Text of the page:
Tuesday, February 23, 2016

Taking your first bite into Sitecore's marketing cababilities

One of the biggest selling points for Sitecore, and the area which I am really passionate about are the marketing capabilities. More often that not, these take a back seat to the initial implementation of the web site and the inevitable phase two where the nice to haves and additional features are implemented. It's at this point where the site is up and running and there is a baseline of site visitors that you can take your first bite into the marketing suite which Sitecore has to offer.

I am using the metaphor bite here, because it's important to understand the concepts, plan how they will be implemented on your web site and ultimately review the results. From there you can really start to chew and implement the more advanced marketing aspects.

What is the main purpose of your web site?

The initial question I will usually ask before working on a stage one marketing plan for a Sitecore site is: what is the main purpose of the web site? Generally I tend to view websites on a spectrum, which goes from information based to action based.
  1. Information based site: This is a web site that exists to provide information to it's users.
  2. Action based site: This is a web site that ultimately has an action in which you want the users to ultimately perform. An example of an action would be making a purchase from an online store, signing up for a demo and so on.

The reason this is more of a spectrum in my eyes, is because action based sites will always have information and information based sites will have an action of some sort (even if it's just a contact form). When it comes to concepts such as Engagement Value in Sitecore, this purpose needs to be carefully selected or you end up optimizing the wrong action.

I always like to ask this question first of all because the answer will drive how the marketing activities are implemented on the Sitecore web site. An information based leaning site would often move towards profiling/personas where as an action based site would put a lot of value into engagement value and optimizing paths/other aspects to generate higher completion of goals.

Step 1: Setting up traffic sources with campaigns

Web sites will generally get a lot of their traffic via direct hits and organic search engines, however there will always be traffic sources that have some intervention from the business. These could be in the form of: email campaigns, paid social postings, standard social postings, online advertising and so on.

By placing Sitecore campaigns on these non-organic traffic sources, you can start to evaluate which sources are bringing in more valuable visitors (those which are more likely to complete an action). You can also start to see what types of user's are coming from which sources and can even make use of concepts such as personalization for each source to optimize the experience for that user set. For example, a Facebook advertising campaign aimed at a specific demographic could have a campaign which then promotes certain products in an online store which is aimed at that demographic.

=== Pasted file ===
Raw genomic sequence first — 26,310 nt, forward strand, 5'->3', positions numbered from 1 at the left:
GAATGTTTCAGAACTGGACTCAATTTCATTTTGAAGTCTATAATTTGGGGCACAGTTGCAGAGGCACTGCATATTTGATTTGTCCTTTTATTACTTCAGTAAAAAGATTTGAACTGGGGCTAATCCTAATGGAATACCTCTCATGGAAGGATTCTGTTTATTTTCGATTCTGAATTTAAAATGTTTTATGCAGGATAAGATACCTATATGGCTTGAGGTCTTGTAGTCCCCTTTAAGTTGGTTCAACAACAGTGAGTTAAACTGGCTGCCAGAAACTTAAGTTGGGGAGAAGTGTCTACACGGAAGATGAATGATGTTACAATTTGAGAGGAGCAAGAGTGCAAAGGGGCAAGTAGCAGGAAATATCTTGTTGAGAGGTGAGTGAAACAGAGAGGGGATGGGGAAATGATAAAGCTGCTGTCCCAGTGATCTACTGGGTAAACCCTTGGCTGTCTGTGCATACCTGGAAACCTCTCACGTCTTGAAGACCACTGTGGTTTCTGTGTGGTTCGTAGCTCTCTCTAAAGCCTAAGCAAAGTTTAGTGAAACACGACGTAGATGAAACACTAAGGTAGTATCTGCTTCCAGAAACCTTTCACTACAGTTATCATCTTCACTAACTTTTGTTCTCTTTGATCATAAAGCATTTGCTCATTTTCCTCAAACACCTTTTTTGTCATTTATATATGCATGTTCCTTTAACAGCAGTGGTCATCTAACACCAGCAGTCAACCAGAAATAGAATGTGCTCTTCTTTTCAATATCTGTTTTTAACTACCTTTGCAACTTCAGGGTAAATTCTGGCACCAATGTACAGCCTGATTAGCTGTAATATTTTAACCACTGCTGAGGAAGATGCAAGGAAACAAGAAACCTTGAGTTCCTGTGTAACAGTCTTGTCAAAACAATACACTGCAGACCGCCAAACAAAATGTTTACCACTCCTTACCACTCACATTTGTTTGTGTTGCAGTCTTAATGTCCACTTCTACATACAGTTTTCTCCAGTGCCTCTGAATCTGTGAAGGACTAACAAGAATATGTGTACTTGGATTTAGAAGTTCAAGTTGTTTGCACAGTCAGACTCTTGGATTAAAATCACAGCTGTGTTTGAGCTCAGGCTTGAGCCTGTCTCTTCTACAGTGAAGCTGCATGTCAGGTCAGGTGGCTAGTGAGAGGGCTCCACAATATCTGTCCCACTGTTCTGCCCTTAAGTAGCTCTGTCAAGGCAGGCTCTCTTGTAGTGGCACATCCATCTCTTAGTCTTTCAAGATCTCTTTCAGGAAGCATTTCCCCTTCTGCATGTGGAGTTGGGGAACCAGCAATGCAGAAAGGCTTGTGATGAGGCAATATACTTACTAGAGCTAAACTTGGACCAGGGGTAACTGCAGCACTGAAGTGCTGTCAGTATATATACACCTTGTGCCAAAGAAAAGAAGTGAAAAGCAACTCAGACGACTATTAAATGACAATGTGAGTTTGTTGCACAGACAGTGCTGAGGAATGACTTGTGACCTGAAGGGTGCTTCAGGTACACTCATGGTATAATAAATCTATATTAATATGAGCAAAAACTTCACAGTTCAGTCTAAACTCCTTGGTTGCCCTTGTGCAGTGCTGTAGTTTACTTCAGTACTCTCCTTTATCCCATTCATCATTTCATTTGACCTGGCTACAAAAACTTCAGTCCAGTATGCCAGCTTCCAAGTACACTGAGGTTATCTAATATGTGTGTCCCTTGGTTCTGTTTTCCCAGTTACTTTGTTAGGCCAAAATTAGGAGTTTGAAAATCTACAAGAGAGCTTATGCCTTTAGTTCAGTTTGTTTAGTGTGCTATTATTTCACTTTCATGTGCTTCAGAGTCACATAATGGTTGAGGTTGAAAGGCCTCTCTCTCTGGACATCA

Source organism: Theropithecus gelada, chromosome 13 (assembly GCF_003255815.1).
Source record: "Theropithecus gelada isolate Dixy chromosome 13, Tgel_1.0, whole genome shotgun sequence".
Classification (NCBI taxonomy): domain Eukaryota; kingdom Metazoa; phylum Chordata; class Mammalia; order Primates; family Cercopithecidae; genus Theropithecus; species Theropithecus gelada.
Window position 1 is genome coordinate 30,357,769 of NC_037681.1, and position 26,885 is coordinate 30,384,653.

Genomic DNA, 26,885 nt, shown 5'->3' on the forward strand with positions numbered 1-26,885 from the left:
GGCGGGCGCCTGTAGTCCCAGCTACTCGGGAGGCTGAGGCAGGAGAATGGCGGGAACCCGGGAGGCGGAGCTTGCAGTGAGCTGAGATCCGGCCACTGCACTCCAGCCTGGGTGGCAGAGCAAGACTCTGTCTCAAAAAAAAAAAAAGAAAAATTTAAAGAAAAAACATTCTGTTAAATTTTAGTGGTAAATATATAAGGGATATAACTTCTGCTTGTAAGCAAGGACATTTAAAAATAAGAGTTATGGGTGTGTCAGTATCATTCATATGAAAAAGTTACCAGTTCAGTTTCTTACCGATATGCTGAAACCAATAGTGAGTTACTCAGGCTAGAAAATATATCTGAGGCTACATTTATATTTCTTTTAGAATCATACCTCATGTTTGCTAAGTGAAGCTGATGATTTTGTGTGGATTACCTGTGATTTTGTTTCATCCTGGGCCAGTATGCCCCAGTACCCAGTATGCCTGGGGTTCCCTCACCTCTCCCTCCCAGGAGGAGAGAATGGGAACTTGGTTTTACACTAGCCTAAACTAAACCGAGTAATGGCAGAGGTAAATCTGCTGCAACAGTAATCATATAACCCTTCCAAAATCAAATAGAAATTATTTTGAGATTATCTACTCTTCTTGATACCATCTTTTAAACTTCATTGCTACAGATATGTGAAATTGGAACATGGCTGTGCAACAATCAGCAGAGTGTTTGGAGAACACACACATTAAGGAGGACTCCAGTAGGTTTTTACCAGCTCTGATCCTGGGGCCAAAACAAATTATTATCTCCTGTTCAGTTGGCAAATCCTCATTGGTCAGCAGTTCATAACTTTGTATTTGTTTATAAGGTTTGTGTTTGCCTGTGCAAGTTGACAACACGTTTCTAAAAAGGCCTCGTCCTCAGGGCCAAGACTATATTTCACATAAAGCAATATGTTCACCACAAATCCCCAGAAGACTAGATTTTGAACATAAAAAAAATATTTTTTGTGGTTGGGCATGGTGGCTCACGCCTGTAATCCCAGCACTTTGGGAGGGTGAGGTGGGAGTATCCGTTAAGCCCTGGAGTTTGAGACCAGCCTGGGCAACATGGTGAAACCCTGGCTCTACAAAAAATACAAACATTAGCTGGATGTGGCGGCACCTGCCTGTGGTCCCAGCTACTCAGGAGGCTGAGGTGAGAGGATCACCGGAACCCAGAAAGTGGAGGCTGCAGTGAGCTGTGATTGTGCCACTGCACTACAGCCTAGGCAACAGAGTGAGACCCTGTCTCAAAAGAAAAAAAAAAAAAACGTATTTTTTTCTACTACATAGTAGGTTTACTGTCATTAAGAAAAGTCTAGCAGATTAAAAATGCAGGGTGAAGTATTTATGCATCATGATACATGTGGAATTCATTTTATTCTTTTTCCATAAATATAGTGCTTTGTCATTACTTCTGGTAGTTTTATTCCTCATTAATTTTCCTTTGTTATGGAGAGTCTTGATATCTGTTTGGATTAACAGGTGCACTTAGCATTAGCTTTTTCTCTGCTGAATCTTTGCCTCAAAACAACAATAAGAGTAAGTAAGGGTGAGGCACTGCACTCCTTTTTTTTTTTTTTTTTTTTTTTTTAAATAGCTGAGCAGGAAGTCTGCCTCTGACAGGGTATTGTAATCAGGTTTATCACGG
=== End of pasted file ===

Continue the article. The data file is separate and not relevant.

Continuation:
1. Setup the campaign channels in the Sitecore marketing control panel. These channels are the different ways in which a user can come to your web site (both online and offline) and are used for reporting in experience analytics. Sitecore comes with these channels setup out of the box, however you may require some additional channels.

  2. Setup the campaign groups in the Sitecore marketing control panel. These groups are a higher level of classifying the different campaigns and provide a way to link varying channels to one group.

  3. Create your campaigns in Sitecore and make use of Campaign categories to make it easier for maintenance. In the example below there is a Social campaign category which contains 2 campaigns, and the LinkedIn Spring campaign which makes use of the LinkedIn Ads channel and Generic Social campaign group.

  4. Start using the campaign! You can either manually add the campaign link to a URL, which would look something like mysite.com?sc_camp=BE54EDED3D8341D2B958E9E0A91133FA or you could assign the campaign to a content item (such as a landing page). 

Now you can start to view the data collected about campaign visitors, which can then be used to make future marketing decisions. This data is available under experience analytics.



The data table above is actually showing value, conversion rates, bounce rates and average pages visited for each campaign. This data is extremely useful when it comes to optimizing your paid traffic sources, as you will often find that some perform much better than others.

In one Sitecore implementation, I placed campaign links on the social share buttons available to site browsers. This allowed advanced tracking on users which came to the site from organic social postings and gave an indicator where paid social postings would be most beneficial.